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Upper Caste, Upper Class Blinkered Media Visions Deny India this Moment of Glory #Vaw

BIG NEWS BUT WHO CARES ?

She says she remembered the days she was slapped and made to sweep floors
when she went to the Panchayat Office get birth certificates for her
passport. “That is the pain of being a tribal girl in India. I do not remember the
slap, I remember the Cup,” says .
?Few days back, as a billion plus India slept, a handful of tribal girls
proudly held aloft a trophy they won in their maiden entry in a
tournament in far-flung Spain.

It was the night of July 13. Hundreds of fire crackers lit the skies as the
girls screamed Vande Mataram – their battle cry – for being placed third in
the Gasteiz Cup, the world’s best testing ground for teenager football in
Victoria Gastiez, also popular as Europe’s Green Capital.

They were the same girls who were slapped, kicked and made to sweep floors
by arrogant bureaucrats in when the girls asked for birth
certificates, a necessity to apply for passports.

But they eventually managed their passports, thanks to a strapping American,
Franz Gastler, who pushed the cases of the girls with mandarins of the
Ministry of External Affairs in the Indian Capital. He was a lone ranger in his efforts.

The girls were lovingly titled the Supergoats by the organizers in Spain the
moment they saw the girls playing barefoot in practice matches on arrival.
Why?
The girls had limited football gear and could not take the risk of tampering
with it before the tournament. They were overawed by international teams in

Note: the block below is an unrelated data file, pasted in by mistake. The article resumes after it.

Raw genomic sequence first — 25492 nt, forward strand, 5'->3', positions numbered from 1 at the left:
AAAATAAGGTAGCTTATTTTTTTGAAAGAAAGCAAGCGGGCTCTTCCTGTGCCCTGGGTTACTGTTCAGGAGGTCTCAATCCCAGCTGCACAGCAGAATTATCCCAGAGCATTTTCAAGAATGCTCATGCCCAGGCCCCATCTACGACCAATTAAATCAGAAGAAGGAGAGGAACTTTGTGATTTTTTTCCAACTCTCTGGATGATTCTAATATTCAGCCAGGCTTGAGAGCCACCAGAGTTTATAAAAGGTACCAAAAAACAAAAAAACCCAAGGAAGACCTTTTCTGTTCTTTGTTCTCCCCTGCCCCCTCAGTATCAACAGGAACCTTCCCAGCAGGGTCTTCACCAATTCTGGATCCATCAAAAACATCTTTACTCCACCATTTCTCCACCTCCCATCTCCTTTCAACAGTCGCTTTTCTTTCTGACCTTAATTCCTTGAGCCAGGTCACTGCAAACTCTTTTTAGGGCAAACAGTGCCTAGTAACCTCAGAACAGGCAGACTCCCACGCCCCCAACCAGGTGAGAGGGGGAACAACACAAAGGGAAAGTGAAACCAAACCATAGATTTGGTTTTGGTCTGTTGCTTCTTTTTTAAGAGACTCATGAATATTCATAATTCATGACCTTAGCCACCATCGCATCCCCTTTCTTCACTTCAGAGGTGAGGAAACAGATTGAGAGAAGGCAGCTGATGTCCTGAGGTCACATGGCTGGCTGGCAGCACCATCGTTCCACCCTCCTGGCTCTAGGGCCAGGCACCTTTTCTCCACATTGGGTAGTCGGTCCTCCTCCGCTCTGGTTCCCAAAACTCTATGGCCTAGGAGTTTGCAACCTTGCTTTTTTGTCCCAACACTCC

the first tournament, the Donosti Cup, but came to their own in the second
tournament.

Offering a consolation prize for the third team – winner of a match between
losing semi-finalists – was a mere formality for the organizers.

But for the girls, it was a giant leap into global soccer from their
impoverished Rukka village near Ranchi, considered one of the world’s
epicenters of child marriage and human trafficking.

As soon as the announcement was made for the prize distribution ceremony,
the girls rushed into their dressing room and returned, some barefoot,
wearing red-bordered white saris, their traditional festive dress. Many had
their plastic flowers in their hairs.

And when they huddled together after the mandatory photo session, some wept
inconsolably because they had almost given up their hopes to participate in
this tournament. “They were over the moon. It was their night,” said Gastler of the girls, who subsist on less than a dollar a day.

For a country low on soccer, this was – arguably – good news for the
mandarins of the game. But no one cared. All India Football Federation
(AIFF) president Praful Patel was not aware of the girls’ superlative
achievement, nor was the country’s new sports minister Jitendra Singh.

“We could not sleep that night (July 13),” says Rinky Kumari, 13, captain,
Supergoats. Once she bunked her school helped her mother do household
chores. Today, thanks to football, everyone knows her name in the village.

She says she remembered the days she was slapped and made to sweep floors
when she went to the Panchayat Office get birth certificates for her
passport. “That is the pain of being a tribal girl in India. I do not remember the
slap, I remember the Cup,” says Rinky.
For her, and her teammates, it means a lot.

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